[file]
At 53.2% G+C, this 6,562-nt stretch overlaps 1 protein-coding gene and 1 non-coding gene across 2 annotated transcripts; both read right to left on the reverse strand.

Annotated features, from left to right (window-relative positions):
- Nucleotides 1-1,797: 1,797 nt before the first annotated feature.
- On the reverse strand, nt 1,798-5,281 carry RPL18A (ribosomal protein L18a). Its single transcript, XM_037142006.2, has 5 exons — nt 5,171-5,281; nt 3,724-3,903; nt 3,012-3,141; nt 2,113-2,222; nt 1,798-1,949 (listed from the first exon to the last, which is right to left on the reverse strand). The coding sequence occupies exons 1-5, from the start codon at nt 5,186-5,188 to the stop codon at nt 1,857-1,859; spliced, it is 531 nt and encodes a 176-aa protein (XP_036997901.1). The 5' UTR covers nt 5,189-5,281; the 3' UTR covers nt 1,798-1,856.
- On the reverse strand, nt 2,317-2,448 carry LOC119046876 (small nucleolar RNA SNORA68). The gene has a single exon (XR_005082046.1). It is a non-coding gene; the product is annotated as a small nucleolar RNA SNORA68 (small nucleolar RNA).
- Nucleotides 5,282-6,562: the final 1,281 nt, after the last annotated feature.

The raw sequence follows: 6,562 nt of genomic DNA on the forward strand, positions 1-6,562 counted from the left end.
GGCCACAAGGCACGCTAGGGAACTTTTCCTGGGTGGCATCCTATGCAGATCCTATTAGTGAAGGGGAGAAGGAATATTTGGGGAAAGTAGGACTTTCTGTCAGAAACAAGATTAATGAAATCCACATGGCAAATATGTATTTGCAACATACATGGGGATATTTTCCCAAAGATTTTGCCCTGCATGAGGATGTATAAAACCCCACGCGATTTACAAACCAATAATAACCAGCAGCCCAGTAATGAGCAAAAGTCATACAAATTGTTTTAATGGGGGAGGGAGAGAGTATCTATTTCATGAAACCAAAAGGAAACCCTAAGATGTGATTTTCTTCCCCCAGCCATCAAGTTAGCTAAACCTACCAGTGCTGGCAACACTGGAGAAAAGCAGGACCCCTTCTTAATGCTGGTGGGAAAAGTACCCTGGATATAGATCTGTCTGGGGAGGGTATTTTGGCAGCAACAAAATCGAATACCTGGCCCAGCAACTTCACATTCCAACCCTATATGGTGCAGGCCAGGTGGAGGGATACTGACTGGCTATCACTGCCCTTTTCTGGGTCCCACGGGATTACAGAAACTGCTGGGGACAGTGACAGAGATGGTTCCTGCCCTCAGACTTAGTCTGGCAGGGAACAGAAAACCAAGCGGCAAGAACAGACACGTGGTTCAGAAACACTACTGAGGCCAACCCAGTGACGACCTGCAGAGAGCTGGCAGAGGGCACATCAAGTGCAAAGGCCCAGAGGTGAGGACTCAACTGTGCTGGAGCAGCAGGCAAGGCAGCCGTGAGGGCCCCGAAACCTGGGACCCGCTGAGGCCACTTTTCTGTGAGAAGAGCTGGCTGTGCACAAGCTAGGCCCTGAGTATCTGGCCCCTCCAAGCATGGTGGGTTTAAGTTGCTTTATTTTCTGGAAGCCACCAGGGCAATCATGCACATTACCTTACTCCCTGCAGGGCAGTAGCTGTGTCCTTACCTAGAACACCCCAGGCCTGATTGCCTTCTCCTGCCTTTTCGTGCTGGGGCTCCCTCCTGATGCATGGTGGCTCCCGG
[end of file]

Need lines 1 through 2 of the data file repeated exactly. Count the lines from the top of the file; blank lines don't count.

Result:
At 53.2% G+C, this 6,562-nt stretch overlaps 1 protein-coding gene and 1 non-coding gene across 2 annotated transcripts; both read right to left on the reverse strand.

Annotated features, from left to right (window-relative positions):